Did you know that in 1933, when the country was sick and nobody knew what to do about it, people got in their cars, drove to Washington, presented themselves at the White House, and said “What can I do to help?”
Lawyers did it. Railroad executives did it. Sometimes bankers would take a leave of absence, or even quit their jobs altogether, to go help the Federal Reserve as it tried to keep banks afloat and stave off runs during the Depression.
Farmers got together at local markets and elected a person to go help out, and then they passed a hat to collect enough money to pay the man’s train fare.
Chambers of commerce sent men.
The Masons sent men.
There were professors who didn’t represent any company or organization at all, but they had specialized knowledge that could be put to use. They went to Washington.
Writers, the most anti-social species ever to walk the earth, went to Washington and VOLUNTARILY worked for the government. They produced state travel guides that are still worth reading today.
And when all these people got to Washington, Roosevelt held the door open for them. They were put to work. Committees were formed. Conference rooms in government buildings were converted into offices. John Dos Passos, who watched the whole thing in amazement, said that “some worked on folding chairs and cardtables in corridors.” And when the offices closed, “they hurriedly ate and went home and sat smoking in their shirtsleeves in hotel rooms . . . checking programs, industrial pricelists, fair trade practices, standards of wages and working conditions, poring redeyed over dogeared acts of Congress in the dense tiny print of the Government Printing Office . . .”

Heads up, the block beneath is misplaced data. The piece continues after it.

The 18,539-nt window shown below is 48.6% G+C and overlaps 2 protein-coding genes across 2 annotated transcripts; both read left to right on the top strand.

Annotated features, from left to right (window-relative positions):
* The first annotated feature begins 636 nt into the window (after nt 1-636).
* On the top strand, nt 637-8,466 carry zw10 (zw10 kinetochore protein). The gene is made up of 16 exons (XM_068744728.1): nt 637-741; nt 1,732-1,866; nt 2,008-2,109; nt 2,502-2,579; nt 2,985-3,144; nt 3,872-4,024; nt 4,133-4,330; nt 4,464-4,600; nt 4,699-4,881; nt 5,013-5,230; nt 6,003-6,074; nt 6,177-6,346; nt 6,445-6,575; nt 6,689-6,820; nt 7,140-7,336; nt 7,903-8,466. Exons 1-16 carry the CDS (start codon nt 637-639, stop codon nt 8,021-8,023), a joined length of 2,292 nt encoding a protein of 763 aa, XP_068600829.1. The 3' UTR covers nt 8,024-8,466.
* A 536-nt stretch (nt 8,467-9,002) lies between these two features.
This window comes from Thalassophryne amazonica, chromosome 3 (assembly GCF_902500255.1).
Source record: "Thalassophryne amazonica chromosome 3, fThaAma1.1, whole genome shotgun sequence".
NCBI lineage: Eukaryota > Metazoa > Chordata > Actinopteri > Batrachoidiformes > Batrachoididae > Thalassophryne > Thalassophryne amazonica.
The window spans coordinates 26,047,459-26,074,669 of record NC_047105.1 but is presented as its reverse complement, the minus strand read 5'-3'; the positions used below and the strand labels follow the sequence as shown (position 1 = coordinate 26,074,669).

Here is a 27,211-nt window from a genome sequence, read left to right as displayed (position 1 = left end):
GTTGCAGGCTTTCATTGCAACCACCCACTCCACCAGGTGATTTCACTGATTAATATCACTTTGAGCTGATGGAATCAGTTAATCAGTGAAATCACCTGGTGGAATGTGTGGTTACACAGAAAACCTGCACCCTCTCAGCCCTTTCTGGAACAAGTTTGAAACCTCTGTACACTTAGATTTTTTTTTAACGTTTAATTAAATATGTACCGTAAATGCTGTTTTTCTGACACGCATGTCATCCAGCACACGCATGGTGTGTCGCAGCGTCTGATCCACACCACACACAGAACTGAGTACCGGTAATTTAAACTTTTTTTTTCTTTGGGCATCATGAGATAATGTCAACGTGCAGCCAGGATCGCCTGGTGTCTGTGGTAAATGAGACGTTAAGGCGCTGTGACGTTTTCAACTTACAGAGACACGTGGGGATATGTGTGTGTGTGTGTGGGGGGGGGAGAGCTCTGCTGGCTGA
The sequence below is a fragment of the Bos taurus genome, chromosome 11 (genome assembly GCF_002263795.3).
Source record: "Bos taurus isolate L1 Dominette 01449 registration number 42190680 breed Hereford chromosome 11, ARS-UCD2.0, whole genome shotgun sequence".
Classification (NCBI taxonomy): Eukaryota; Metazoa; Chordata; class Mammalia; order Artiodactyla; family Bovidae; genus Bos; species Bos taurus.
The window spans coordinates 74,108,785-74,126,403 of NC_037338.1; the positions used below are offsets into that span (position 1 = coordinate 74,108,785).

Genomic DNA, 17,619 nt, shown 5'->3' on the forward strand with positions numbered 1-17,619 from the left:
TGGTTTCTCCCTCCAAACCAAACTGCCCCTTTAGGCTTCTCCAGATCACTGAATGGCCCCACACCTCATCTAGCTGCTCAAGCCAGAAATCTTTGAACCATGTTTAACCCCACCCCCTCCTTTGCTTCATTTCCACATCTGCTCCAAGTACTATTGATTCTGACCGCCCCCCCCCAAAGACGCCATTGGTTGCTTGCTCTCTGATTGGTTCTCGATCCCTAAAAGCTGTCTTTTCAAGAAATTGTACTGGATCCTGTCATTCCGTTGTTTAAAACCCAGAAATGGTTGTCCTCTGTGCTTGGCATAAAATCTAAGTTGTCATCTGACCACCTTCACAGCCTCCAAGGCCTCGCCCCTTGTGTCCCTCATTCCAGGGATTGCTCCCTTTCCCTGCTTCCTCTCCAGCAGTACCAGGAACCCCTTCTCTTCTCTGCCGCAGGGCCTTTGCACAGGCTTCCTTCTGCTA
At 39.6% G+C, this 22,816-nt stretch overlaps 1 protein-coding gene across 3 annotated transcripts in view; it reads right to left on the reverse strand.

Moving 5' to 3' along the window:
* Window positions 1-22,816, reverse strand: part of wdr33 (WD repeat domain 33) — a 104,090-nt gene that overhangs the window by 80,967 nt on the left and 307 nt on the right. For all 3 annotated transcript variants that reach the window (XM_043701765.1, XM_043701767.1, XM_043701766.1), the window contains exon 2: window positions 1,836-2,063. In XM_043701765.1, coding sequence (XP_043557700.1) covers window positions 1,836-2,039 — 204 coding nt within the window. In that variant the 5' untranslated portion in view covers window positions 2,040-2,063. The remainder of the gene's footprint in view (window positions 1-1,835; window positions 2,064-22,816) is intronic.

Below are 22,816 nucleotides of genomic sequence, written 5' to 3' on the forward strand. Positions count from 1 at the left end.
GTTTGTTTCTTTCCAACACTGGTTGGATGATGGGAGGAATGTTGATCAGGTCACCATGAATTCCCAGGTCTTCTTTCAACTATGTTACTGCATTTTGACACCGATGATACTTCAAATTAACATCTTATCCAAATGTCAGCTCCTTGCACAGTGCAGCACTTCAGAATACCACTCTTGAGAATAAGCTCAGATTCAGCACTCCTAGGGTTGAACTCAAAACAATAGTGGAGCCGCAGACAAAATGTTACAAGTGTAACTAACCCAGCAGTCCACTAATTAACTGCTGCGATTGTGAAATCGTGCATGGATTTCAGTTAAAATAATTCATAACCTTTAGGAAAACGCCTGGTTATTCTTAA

And slowly, by stages, the country started to work, too.
It sounds crazy, but these guys went to Washington and created jobs by simply WILLING THE JOB TO EXIST.
And the joy in the work was contagious. Men worked 12 hours a day, breaking rocks in state parks, to be used to build hiking trails–and they were grateful for the chance. Others destroyed their spines, digging drainage ditches in places that still had dirt roads–and most of them still praised Roosevelt for creating the job in the first place.
And there was never any extra money.
And there was never any more foreign trade.
And the stock market was still not recovering.
And most people had nothing.
And all Roosevelt could do was say “Come help out. We’ll get through it.”
And people did. They helped out. They put their own interests aside for a few years, and they put the country first.
Most of them weren’t even paid.
Isn’t that quaint?
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